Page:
Not a 'Medical Necessity': Texas Denies Dentures to Toothless Inmates

September 25, 2018

By Keri Blakinger

For the better part of four years, David Ford has not had much in the way of teeth.

When he first came to state prison, the Houston man had just enough molars to hold in place his partial dentures. But then he lost one tooth to a prison fight and the rest to a dentist.

Now, five years into his stay, Ford has no teeth at all — and no dentures. And, despite his best efforts and insistent requests, he’s been repeatedly denied them and told that teeth are not a medical necessity.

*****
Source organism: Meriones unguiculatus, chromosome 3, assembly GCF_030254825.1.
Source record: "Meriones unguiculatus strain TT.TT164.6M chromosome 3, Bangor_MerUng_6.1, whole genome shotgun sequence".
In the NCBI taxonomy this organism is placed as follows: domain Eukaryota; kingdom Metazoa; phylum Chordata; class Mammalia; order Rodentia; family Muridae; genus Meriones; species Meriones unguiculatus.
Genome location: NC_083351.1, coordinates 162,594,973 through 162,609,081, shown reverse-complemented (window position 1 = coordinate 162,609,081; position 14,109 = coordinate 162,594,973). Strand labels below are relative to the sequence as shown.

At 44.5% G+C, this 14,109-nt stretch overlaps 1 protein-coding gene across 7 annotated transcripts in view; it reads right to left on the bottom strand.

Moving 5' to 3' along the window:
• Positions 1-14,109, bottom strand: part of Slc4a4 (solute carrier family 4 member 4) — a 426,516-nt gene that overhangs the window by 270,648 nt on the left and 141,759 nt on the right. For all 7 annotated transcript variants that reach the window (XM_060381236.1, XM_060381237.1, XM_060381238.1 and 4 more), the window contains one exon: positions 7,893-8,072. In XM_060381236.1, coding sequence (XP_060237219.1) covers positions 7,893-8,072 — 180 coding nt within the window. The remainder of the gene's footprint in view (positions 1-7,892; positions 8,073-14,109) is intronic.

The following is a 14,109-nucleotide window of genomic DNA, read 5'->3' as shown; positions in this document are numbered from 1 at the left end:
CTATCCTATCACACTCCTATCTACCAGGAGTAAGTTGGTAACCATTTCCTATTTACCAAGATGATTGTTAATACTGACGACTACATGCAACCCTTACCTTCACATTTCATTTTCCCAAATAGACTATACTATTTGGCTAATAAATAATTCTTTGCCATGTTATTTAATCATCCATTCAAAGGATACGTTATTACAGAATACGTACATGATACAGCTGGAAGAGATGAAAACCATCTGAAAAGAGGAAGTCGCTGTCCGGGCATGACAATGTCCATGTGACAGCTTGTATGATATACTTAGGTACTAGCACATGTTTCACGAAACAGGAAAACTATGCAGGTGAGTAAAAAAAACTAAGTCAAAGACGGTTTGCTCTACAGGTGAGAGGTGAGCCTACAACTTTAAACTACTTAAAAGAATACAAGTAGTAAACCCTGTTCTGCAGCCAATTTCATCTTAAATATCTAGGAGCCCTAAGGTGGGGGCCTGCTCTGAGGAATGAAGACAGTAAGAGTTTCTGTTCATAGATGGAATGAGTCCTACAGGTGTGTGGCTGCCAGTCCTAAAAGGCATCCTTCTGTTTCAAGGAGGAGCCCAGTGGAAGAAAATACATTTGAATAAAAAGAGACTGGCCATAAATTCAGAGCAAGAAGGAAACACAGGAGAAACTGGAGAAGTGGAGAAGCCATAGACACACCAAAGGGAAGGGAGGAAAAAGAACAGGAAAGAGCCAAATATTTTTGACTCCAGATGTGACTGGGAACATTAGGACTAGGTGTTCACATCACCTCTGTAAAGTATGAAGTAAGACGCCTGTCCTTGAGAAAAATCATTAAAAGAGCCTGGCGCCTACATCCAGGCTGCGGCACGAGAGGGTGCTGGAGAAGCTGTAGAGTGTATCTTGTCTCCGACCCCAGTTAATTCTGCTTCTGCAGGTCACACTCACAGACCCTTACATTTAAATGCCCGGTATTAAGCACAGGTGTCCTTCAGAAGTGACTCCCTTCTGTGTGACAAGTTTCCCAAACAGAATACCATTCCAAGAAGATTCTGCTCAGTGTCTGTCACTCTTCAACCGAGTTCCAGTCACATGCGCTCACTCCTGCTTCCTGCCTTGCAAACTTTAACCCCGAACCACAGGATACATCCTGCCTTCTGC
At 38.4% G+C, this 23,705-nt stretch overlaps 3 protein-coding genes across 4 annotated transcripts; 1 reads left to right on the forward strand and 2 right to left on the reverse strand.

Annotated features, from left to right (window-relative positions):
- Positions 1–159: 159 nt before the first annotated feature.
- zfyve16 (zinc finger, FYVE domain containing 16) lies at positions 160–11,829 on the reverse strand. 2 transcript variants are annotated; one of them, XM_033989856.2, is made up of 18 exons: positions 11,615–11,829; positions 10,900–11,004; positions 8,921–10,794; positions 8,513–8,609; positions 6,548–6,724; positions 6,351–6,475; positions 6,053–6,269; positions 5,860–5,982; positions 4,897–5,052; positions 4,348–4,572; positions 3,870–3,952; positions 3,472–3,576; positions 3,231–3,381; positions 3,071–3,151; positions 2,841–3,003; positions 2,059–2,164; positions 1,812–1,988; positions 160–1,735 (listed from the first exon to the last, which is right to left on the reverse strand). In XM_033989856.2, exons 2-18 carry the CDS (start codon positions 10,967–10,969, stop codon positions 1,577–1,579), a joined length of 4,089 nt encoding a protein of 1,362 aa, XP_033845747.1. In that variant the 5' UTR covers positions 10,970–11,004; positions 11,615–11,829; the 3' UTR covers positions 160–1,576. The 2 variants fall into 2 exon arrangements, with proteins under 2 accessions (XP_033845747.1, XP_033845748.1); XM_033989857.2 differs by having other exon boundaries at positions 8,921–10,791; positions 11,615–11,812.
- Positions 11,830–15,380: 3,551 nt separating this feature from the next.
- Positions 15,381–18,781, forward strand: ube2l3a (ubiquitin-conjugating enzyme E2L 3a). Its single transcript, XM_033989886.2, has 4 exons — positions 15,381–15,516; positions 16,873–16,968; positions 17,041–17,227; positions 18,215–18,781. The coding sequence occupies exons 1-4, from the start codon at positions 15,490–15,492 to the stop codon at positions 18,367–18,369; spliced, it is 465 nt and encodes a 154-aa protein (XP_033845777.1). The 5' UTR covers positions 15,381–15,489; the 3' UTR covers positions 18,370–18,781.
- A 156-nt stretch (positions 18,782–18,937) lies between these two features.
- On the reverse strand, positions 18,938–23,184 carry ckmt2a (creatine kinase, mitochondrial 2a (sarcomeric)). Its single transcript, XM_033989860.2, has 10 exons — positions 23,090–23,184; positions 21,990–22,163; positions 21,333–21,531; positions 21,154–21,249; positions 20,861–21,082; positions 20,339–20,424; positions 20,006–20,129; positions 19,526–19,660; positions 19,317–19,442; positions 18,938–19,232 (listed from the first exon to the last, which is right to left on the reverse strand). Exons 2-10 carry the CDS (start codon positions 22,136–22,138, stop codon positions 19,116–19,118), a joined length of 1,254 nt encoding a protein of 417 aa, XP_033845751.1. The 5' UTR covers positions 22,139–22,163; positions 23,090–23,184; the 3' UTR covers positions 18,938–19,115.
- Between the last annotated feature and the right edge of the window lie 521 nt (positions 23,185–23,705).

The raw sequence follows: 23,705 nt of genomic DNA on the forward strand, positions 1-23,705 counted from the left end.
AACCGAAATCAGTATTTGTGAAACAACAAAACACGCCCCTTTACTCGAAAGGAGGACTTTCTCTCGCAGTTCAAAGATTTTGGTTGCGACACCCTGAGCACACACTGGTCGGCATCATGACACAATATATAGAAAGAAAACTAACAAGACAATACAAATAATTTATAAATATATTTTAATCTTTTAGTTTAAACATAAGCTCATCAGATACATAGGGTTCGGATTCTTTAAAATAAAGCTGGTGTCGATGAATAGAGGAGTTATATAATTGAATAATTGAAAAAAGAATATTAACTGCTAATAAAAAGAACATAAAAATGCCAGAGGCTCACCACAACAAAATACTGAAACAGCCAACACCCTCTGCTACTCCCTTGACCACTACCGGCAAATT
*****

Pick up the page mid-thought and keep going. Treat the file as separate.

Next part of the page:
In the Texas prison system, toothless and nearly toothless inmates are routinely denied dentures and instead offered blended food — often regular cafeteria meals simply pureed. Sometimes they’re told they can’t get teeth unless they become underweight, at which point dentures might be considered a “medical necessity.” In 2016, prison medical providers approved giving out 71 dentures to a population of more than 149,000 inmates, many of whom are elderly, have a history of drug use or came from impoverished backgrounds with sub-par dental care to begin with.

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